Move Over Watson: New IBM System Will Predict Traffic

FOXBusiness

IBM (NYSE:IBM) is teaming up with entities in California to develop a first-of-its-kind system that will help detect road congestion in real time in an effort to predict and manage traffic flow.

The computer maker said that even with GPS navigation and real-time traffic alerts and mapping, traffic delays caused by highway incidents such as work zones, rush hour and accidents continue to pose a problem by catching travelers off guard, wasting tons of gas.

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Initially launching in the San Francisco Bay Area, the Smarter Traveler Research Initiative will collect and analyze traffic data generated from exiting sensors in roads, toll booths, brides and intersections. It combines that data with locations based on GPS sensors in participating people’s cell phones to learn preferred travel days and routes.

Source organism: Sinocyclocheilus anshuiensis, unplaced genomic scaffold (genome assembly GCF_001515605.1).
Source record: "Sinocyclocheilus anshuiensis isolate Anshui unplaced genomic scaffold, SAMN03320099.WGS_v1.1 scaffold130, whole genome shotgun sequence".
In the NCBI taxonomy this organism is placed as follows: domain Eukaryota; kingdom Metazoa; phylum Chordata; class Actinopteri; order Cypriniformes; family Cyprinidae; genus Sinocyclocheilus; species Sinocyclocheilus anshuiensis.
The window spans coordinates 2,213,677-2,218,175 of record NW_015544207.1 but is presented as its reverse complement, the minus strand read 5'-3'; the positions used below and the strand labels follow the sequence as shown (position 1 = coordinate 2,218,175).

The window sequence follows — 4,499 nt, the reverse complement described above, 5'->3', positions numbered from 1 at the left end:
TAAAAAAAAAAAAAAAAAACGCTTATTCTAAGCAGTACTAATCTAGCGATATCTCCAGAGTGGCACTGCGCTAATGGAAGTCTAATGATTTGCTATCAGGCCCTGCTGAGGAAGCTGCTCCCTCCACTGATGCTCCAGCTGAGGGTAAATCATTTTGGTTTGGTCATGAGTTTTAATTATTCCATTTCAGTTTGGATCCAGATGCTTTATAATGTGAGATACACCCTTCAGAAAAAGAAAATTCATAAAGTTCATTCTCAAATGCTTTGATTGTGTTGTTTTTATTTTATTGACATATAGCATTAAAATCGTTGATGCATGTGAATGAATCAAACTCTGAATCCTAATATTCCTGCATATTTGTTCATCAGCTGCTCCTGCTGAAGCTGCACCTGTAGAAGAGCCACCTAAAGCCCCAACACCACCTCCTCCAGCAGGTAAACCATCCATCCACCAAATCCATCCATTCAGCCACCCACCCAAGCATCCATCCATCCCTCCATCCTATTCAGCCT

From there, alerts will be automatically delivered via email or text message on the status of the diver’s typical commute before the trip begins.

The collaborators, including IBM Research, University of California, Berkeley, the California Department of Transportation and the California Center of Innovative Transportation, said they hope the technology provides drivers with valuable predictive information that will enable them to locate traffic patterns in advance.

“In order for intelligent transportation systems to be truly effective, travelers need information they can act upon before getting stuck in traffic,” Stefan Nusser, functional manager of Almaden Services Research of IBM. “By actively capturing and analyzing the massive amount of data already being collected, we're blending the automated learning of travel routes with state-of-the-art traffic prediction of those routes to create useful information that focuses on providing timely, actionable information to the traveler.”

In a statement, the group said the predictive and analyst traffic tool will enable transportation agencies and city planners to proactively design transportation systems to help manage ever-rising traffic issues.

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